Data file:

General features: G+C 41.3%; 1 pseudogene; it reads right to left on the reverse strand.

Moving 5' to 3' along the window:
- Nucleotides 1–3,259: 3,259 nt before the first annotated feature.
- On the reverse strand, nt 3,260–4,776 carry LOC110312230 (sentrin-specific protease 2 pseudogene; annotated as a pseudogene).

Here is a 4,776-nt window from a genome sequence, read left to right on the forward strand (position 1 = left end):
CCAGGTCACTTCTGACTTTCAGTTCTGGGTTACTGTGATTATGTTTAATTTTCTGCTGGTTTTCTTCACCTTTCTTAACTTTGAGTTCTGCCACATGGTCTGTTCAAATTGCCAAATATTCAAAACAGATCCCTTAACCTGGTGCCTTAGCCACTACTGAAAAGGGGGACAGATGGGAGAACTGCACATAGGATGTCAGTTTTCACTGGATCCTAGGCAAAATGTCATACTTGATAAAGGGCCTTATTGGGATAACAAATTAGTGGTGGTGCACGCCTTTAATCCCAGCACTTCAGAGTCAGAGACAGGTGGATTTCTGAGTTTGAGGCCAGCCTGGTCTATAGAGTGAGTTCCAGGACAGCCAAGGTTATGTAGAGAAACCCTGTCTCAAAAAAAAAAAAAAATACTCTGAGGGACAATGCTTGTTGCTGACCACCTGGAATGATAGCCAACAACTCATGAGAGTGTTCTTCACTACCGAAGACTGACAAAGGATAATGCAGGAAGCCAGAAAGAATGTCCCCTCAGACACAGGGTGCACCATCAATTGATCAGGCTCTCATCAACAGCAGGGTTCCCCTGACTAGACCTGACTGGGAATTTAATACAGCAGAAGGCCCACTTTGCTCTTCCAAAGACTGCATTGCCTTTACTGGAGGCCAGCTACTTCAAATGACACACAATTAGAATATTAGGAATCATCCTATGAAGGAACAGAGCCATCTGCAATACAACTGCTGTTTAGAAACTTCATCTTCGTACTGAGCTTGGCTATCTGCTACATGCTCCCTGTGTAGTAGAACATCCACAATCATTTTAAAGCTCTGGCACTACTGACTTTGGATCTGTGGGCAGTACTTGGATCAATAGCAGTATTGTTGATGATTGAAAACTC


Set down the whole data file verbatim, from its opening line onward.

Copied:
General features: G+C 41.3%; 1 pseudogene; it reads right to left on the reverse strand.

Moving 5' to 3' along the window:
- Nucleotides 1–3,259: 3,259 nt before the first annotated feature.
- On the reverse strand, nt 3,260–4,776 carry LOC110312230 (sentrin-specific protease 2 pseudogene; annotated as a pseudogene).

Here is a 4,776-nt window from a genome sequence, read left to right on the forward strand (position 1 = left end):
CCAGGTCACTTCTGACTTTCAGTTCTGGGTTACTGTGATTATGTTTAATTTTCTGCTGGTTTTCTTCACCTTTCTTAACTTTGAGTTCTGCCACATGGTCTGTTCAAATTGCCAAATATTCAAAACAGATCCCTTAACCTGGTGCCTTAGCCACTACTGAAAAGGGGGACAGATGGGAGAACTGCACATAGGATGTCAGTTTTCACTGGATCCTAGGCAAAATGTCATACTTGATAAAGGGCCTTATTGGGATAACAAATTAGTGGTGGTGCACGCCTTTAATCCCAGCACTTCAGAGTCAGAGACAGGTGGATTTCTGAGTTTGAGGCCAGCCTGGTCTATAGAGTGAGTTCCAGGACAGCCAAGGTTATGTAGAGAAACCCTGTCTCAAAAAAAAAAAAAAATACTCTGAGGGACAATGCTTGTTGCTGACCACCTGGAATGATAGCCAACAACTCATGAGAGTGTTCTTCACTACCGAAGACTGACAAAGGATAATGCAGGAAGCCAGAAAGAATGTCCCCTCAGACACAGGGTGCACCATCAATTGATCAGGCTCTCATCAACAGCAGGGTTCCCCTGACTAGACCTGACTGGGAATTTAATACAGCAGAAGGCCCACTTTGCTCTTCCAAAGACTGCATTGCCTTTACTGGAGGCCAGCTACTTCAAATGACACACAATTAGAATATTAGGAATCATCCTATGAAGGAACAGAGCCATCTGCAATACAACTGCTGTTTAGAAACTTCATCTTCGTACTGAGCTTGGCTATCTGCTACATGCTCCCTGTGTAGTAGAACATCCACAATCATTTTAAAGCTCTGGCACTACTGACTTTGGATCTGTGGGCAGTACTTGGATCAATAGCAGTATTGTTGATGATTGAAAACTC